Move over Pap test, there is a new test in town to help prevent cervical cancer.
A ritual most women over the age of 13 have endured is the PAP test, which tests the cells of the cervix to rule out cervical cancer. The PAP test has been thought to have saved thousands of lives over the years.
If you had seen the Showtime series Masters of Sex, which was about William Masters and his quest to better understand female sexuality, they had made mention of the fight in the 1950’s to recognize the PAP smear as a potential lifesaving medical exam. Of course, history has shown this test to be quite effective, however, now and FDA panel is showing the PAP test the door, as it offers a new test that is more accurate since we now understand that the human papilloma virus has been shown to actually be the reason cervical cancer occurs in the first place.
An unnamed source had mentioned to me that most if not all cancers in the body are due to viruses and are treatable with methods approved for use in Germany, but virtually ignored here. His information was treated as heresy and he was jailed for his beliefs, which were based on results.
Are the methods being recommended by the FDA totally pure of internal politics, since there are other companies who are also developing tests for this problems? The NY Times reports.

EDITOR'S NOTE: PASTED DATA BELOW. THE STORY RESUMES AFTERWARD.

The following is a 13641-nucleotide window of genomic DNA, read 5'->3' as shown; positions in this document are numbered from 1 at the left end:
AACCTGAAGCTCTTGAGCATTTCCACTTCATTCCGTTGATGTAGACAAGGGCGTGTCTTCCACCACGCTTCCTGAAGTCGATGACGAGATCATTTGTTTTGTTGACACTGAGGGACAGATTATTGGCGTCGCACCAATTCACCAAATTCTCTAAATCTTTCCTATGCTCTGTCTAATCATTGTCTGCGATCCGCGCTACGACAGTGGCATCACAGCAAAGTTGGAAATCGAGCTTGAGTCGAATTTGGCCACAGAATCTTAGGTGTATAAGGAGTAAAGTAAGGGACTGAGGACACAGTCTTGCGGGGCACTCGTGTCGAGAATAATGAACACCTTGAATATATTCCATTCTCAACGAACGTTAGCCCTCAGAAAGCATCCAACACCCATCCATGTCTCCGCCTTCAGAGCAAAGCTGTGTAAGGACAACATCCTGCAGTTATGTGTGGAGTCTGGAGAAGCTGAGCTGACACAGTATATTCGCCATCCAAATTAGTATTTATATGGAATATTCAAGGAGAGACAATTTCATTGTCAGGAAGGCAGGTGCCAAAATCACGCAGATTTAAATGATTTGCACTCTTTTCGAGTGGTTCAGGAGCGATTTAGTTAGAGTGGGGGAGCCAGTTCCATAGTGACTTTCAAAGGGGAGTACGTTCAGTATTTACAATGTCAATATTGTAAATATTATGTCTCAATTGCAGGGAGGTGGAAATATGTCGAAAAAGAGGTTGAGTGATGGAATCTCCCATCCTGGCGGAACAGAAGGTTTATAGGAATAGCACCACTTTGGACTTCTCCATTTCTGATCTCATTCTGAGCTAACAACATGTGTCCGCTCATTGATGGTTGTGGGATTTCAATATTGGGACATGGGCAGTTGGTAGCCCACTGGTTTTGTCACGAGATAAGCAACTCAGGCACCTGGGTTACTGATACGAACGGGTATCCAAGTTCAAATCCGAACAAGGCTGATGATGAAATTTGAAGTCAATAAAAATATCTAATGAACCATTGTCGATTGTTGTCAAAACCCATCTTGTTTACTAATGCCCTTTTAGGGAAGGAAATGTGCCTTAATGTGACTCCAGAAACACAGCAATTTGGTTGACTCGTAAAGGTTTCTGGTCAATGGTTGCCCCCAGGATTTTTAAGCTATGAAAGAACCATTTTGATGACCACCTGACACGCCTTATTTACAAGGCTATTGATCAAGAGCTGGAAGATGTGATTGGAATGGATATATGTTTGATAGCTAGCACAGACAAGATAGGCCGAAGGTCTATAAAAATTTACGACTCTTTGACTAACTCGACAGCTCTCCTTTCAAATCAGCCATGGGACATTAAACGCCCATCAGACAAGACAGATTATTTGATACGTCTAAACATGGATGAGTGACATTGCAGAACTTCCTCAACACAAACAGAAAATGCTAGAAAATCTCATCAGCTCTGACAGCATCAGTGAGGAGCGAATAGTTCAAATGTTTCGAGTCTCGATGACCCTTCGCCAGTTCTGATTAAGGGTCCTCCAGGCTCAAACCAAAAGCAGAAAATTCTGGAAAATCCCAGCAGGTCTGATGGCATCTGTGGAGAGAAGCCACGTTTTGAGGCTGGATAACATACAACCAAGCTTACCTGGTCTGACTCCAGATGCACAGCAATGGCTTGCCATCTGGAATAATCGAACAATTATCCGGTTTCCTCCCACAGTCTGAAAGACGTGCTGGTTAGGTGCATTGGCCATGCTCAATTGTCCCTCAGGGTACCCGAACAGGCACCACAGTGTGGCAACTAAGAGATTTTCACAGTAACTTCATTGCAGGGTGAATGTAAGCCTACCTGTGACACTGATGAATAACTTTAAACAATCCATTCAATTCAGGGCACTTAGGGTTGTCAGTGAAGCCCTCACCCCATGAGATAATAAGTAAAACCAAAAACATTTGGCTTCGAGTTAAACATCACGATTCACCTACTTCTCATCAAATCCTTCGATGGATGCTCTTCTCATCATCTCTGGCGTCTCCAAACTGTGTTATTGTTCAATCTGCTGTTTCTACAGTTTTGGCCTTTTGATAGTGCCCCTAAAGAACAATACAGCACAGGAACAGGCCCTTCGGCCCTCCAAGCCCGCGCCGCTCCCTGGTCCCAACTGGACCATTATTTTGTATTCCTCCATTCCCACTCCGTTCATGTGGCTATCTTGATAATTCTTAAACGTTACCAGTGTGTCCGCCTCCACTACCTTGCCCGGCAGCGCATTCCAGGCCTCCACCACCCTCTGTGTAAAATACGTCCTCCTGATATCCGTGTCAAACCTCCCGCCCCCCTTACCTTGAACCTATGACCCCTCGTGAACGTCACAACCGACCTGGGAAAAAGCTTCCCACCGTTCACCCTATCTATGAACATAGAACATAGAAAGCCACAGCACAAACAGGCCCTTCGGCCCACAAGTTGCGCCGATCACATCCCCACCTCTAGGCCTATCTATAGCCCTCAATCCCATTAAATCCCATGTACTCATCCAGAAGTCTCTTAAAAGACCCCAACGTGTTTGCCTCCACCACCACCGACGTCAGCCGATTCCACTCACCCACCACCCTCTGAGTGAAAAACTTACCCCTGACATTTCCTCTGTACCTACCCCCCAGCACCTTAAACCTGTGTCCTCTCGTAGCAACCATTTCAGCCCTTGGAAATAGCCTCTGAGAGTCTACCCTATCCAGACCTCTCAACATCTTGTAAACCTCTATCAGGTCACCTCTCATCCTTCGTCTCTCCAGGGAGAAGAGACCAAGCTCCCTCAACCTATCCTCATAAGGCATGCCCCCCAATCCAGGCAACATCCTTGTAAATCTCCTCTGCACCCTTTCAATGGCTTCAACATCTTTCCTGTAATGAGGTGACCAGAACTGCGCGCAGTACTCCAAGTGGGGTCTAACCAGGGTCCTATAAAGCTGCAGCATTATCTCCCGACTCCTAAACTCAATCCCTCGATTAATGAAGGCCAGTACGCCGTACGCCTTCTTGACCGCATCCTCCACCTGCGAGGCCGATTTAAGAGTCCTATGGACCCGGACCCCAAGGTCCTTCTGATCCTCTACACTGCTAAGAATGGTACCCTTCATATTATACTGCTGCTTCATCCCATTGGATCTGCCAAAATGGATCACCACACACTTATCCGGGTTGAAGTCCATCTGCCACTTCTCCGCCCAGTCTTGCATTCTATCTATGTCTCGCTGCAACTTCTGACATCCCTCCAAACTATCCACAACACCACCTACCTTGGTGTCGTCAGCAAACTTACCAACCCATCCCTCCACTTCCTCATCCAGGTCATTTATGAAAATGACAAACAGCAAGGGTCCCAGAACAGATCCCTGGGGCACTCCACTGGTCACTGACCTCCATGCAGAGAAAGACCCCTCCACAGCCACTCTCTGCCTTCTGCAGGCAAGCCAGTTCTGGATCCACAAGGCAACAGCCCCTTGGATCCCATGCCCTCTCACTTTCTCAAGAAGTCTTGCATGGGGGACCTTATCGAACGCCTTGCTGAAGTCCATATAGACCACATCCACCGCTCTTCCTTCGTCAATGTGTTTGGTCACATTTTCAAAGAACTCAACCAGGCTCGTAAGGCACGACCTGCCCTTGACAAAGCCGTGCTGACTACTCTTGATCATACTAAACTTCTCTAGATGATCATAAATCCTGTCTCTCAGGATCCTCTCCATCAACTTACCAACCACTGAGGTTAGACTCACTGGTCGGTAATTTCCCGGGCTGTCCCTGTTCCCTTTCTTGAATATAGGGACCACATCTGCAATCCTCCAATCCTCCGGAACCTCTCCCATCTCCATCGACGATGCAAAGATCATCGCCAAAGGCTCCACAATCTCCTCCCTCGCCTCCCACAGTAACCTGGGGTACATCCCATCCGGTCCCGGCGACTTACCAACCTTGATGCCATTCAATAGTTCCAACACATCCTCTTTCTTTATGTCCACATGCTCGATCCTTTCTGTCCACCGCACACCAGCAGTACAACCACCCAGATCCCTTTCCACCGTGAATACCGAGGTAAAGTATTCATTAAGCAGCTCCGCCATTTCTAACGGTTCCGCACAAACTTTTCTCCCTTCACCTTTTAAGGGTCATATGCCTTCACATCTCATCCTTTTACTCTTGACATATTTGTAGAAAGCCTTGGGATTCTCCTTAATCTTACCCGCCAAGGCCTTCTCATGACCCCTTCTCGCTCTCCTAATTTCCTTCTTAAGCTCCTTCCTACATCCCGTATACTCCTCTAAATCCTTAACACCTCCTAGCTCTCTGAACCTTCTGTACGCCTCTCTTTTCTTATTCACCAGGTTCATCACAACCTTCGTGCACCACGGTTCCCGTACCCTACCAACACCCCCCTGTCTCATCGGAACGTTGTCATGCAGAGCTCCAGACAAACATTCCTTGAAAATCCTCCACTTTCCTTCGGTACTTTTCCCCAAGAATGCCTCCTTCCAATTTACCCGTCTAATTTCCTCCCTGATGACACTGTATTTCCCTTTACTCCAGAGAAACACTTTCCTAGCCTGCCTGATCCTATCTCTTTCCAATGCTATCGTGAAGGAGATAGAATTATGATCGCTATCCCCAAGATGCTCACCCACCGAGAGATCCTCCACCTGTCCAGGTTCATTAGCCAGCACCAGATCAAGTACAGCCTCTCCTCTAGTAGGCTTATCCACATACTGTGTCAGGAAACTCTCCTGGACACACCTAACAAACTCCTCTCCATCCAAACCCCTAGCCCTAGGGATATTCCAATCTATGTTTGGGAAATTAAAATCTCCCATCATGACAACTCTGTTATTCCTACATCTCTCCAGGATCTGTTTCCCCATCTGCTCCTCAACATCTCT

F.D.A. Panel Recommends Replacement for the Pap Test
The Pap test, a ritual for women that has been the mainstay of cervical cancer prevention for 60 years, may be about to play a less crucial role.
A federal advisory committee recommended unanimously on Wednesday that a DNA test developed by Roche be approved for use as a primary screening tool.
“Has our Pap, as we know it, outlived its time?” Dr. Dorothy Rosenthal, a professor at Johns Hopkins University, testified to the committee, which advises the Food and Drug Administration. She said deaths from cervical cancer in the United States had stopped declining and that there would be “a tremendous gain” by moving to the new test.
The Roche test detects the DNA of human papillomavirus, or HPV, which causes almost all cases of cervical cancer. Pap testing involves examining a cervical sample under the microscope looking for abnormalities.
Until now HPV testing has been used mainly as a follow-up test when the Pap results were ambiguous, or used jointly with Pap testing.
Wednesday’s 13-to-0 vote — by a committee mainly of academic pathologists, microbiologists and gynecologists — would allow Roche’s test to be used alone as the initial test for women 25 and older.
The Pap test, which is well entrenched and has been highly successful, will not go away quickly, if at all, however.
Assuming the F.D.A. itself agrees with its advisory committee and approves the new use of Roche’s test, it would become just another option, not a replacement for the older testing regimens. And many doctors will not adopt the new test unless professional societies recommend it in guidelines, which could take years.